· Directs CCECC to complete Lagos-Ibadan rail project
Olawale Ajimotokan in Ibadan
Amid national apprehension about Nigeria’s rising external debt, the federal government has pleaded with the National Assembly to approve a $5.3 billion Chinese loan request to enable it execute the Ibadan-Kano standard gauge rail line.
While disclosing its plan to commence skeletal operation on the Lagos-Ibadan railway mid September, the government has also directed the Chinese Civil Engineering Construction Company (CCECC) to complete the Lagos-Ibadan rail project on or before January 2021.
The Minister of Information, Mr. Lai Mohammed made the appeals during the inspection of the Lagos-Ibadan rail project alongside his transportation counterpart, Mr. Rotimi Amaechi and Managing Director of Nigeria Railway Corporation, Mr. Fidet Okhiria, among others.
The federal government sealed $5.575 billion loan agreements with the Export–Import Bank of China between December 10, 2010 and May 29, 2018, according to Debt Management Office (DMO) documents.
Of the total $5.575 loan agreements wrapped up with this timeframe, the document showed that China EXIM had already disbursed $3.313 billion while the federal government was left with an outstanding loan of $3.121 billion.
With this debt exposure and its implication for the country, Mohammed appealed to the National Assembly to approve a $5.3 billion Chinese loan request to enable the government execute the Ibadan-Kano standard gauge rail line.
He justified the decision of the federal government to borrow to fund infrastructure projects, saying there is nothing bad in borrowing, provided the funds are invested in infrastructure rather than services or consumption.
Mohammed claimed that the government “does not borrow money for overhead but for capital projects. There have been concerns about Nigeria’s borrowing from China and other countries.
“There is no better way to answer Nigerians as to what we have done with the money we have borrowed than this trip,” the minister said in a statement. On this trip, you have seen first hand the stations being constructed, the rail lines and the people who are working on the projects.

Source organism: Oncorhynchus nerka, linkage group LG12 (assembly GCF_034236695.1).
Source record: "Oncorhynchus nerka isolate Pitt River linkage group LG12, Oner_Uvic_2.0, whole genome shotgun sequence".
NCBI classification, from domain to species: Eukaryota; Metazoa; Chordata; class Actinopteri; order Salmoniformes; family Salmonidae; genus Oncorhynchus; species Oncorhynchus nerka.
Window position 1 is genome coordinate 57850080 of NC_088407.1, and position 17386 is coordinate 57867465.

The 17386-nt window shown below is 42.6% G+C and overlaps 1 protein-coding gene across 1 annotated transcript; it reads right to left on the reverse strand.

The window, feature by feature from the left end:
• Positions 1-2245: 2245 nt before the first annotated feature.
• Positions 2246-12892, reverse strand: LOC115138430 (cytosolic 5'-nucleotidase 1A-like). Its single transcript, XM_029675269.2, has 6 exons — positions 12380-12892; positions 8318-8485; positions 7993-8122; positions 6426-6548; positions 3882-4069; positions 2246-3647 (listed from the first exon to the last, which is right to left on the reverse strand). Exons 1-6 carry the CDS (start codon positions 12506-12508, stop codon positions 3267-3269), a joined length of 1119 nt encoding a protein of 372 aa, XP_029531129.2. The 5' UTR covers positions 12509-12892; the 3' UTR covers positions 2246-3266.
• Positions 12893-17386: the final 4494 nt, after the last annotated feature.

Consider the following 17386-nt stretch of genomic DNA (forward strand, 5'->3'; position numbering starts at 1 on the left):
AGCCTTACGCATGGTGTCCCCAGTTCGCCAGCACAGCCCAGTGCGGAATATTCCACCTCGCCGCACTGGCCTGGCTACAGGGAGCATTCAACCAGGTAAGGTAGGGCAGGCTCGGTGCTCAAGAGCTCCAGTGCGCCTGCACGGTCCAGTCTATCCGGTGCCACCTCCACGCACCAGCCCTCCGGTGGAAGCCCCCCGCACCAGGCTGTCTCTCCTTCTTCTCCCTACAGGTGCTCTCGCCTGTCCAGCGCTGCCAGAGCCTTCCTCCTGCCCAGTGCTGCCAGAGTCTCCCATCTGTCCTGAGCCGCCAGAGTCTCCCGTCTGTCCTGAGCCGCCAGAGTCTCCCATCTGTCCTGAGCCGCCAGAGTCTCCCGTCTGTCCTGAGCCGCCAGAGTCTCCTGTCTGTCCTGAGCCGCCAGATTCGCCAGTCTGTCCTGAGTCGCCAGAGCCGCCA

“Rather than arguing with critics, we opted to allow you (journalists) – the ears and eyes of Nigerians – to come and see for yourselves what we are doing with the money we are borrowing.
“We didn’t borrow money for services or overhead expenditure. We borrowed money for capital projects: rail; roads; bridges; power – infrastructure generally.”
Also during the inspection, Amaechi said $1.6 billion is being expended on the Lagos-Ibadan standard gauge rail line and the stations.
Amaechi, however, said there “will be no financial cost arising from the delay of the contract. The Chinese cannot be held responsible for the delay occasioned by the pandemic, adding that there is a clause for force majeure in the contract.
He warned that the probe of the loan by the National Assembly could cause further delay in the handing over of the project and hamper the borrowing plan for the Ibadan to Kano leg of the railway project, expected to cost about $5.3 billion.
He urged members of the National Assembly “to stop their investigation of the issue of loan and allow us to secure the loan for the project. They are not investigating corruption in construction, but rather the issue of loan.
“They should allow us get the loan for Ibadan to Kano, which is about $5.3 billion and not discourage lenders from borrowing us money for the project.”
On the railway operation, Okhiria said the corporation would commence skeletal passenger service on the Lagos-Ibadan Standard Gauge Railway in the middle of next month.
According to the NRC managing director, the low scale passenger service of 15 round trips a day will be from Yaba, in Lagos, to Ibadan, while full passenger service will begin in January 2021 after the delivery of the project by the construction firm.
He said NRC had acquired 24 new locomotives and a set of Diesel Multiple Unit (DMU) made up of eight coaches to facilitate the take off.
The project, originally due for completion in May, was slowed down by a number of factors, including underfunding, rainy season, and the COVID-19.
The virus had limited the construction workforce at each station, which stood at 200 before the pandemic, to 20 workers.